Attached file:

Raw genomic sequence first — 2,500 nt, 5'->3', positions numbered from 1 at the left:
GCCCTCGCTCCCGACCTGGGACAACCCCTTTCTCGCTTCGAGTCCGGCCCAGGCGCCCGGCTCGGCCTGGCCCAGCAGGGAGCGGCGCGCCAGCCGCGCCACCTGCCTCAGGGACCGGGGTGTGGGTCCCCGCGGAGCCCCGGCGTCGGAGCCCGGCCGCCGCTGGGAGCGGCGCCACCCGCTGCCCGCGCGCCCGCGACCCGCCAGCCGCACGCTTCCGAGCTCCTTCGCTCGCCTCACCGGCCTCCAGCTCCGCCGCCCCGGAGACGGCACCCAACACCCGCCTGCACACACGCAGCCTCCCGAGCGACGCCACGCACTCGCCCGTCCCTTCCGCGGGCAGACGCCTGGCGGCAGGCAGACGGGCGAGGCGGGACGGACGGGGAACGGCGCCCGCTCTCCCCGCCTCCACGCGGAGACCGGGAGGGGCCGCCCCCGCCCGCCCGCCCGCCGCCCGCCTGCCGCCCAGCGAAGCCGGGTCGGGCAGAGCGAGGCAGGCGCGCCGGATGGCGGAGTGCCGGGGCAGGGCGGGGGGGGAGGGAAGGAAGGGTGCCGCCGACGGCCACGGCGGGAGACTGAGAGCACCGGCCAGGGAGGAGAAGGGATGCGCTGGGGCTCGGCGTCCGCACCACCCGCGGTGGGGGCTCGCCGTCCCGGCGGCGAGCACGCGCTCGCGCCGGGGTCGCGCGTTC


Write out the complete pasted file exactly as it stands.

Raw genomic sequence first — 2,500 nt, 5'->3', positions numbered from 1 at the left:
GCCCTCGCTCCCGACCTGGGACAACCCCTTTCTCGCTTCGAGTCCGGCCCAGGCGCCCGGCTCGGCCTGGCCCAGCAGGGAGCGGCGCGCCAGCCGCGCCACCTGCCTCAGGGACCGGGGTGTGGGTCCCCGCGGAGCCCCGGCGTCGGAGCCCGGCCGCCGCTGGGAGCGGCGCCACCCGCTGCCCGCGCGCCCGCGACCCGCCAGCCGCACGCTTCCGAGCTCCTTCGCTCGCCTCACCGGCCTCCAGCTCCGCCGCCCCGGAGACGGCACCCAACACCCGCCTGCACACACGCAGCCTCCCGAGCGACGCCACGCACTCGCCCGTCCCTTCCGCGGGCAGACGCCTGGCGGCAGGCAGACGGGCGAGGCGGGACGGACGGGGAACGGCGCCCGCTCTCCCCGCCTCCACGCGGAGACCGGGAGGGGCCGCCCCCGCCCGCCCGCCCGCCGCCCGCCTGCCGCCCAGCGAAGCCGGGTCGGGCAGAGCGAGGCAGGCGCGCCGGATGGCGGAGTGCCGGGGCAGGGCGGGGGGGGAGGGAAGGAAGGGTGCCGCCGACGGCCACGGCGGGAGACTGAGAGCACCGGCCAGGGAGGAGAAGGGATGCGCTGGGGCTCGGCGTCCGCACCACCCGCGGTGGGGGCTCGCCGTCCCGGCGGCGAGCACGCGCTCGCGCCGGGGTCGCGCGTTC